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Why DDI’s Government Initiated The ‘Rescue Watch.’

By Nick Dugba.

Chief of Staff - Taraba state Government House
Chief of Staff – Taraba state Government House

The reasons why the Darius Ishaku administration introduced the revenue monitoring team and the grassroots matters team under the Rescue Watch, was because the system had deteriorated and hence the need to remove bureaucratic bottlenecks in service delivery to people at the grassroots.

This was stated by the Chief of Staff, Government House Administration, Rebo Usman, in an exclusive interview with TaraVoices, recently.

While commenting on the strategy which attracted a lot of controversies of late in the state, Usman opined that politicians were in a better position to succeed in revenue monitoring since the buck stops at their doorstep and not the civil servants.

“We have decided to bring out this strategy because the system has deteriorated to a state of decay. The politicians are those who have the responsibility of the people on their head. If anything goes wrong, everybody takes on the governor. Is it not the politicians that have the blame? But it is the bureaucrats that are supposed to do the actual work. Now, because the blame would be on the politicians, the politicians are in the best position to monitor; to see that these civil servants are doing their job”, he stated.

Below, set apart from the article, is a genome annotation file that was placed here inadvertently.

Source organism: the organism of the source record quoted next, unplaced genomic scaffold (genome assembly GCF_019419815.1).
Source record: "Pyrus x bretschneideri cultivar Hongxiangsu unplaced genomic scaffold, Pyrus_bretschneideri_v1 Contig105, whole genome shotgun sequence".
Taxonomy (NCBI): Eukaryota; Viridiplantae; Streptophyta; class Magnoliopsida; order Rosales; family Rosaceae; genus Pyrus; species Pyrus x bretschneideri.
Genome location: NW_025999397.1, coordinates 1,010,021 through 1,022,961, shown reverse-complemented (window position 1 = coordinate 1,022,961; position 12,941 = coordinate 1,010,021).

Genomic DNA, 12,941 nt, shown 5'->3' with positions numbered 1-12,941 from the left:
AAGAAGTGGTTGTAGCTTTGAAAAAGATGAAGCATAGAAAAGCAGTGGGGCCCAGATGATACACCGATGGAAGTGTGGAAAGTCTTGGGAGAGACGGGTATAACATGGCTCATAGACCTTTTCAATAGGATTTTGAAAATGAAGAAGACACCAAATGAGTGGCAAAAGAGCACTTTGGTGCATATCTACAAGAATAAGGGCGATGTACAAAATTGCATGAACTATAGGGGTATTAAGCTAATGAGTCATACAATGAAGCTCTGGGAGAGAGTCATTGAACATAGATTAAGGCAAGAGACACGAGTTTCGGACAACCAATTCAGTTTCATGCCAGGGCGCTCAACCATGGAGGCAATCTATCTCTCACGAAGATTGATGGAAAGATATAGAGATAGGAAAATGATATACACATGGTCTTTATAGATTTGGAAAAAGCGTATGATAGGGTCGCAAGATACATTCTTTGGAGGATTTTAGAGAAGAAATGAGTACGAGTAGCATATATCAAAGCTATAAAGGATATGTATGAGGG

He added that the aim of government was to reform the revenue generating machinery of the state without usurping the powers of the state revenue board. He said, “the primary objective is for the government to reorganize and restructure our revenue collection machinery. We are going to require to bring in consultants to restructure and reposition our revenue mechanism”.

Usman, who is said to be the brain behind the policy, also stated that, apart from the revenue monitoring team, the grassroots matters team was supposed to interface with the grassroots to ensure service delivery and an attitude change.

“ You will agree with me that carelessness, negligence and lack of commitment are very rife in most of our government facilities at the grassroots level. Go to a clinic; nobody is there, yet they are paid salaries on the basis of their work”.

According to the experienced accountant, the strategy would remove bureaucratic bottlenecks in delivering service to the people and also bring about an attitude change in handling government facilities which are in the overall interest of the state.

“If we can do that in the next two years, everybody who is working for the government will sit up, and it would become a culture. So that is what we are trying to achieve, service delivery”.

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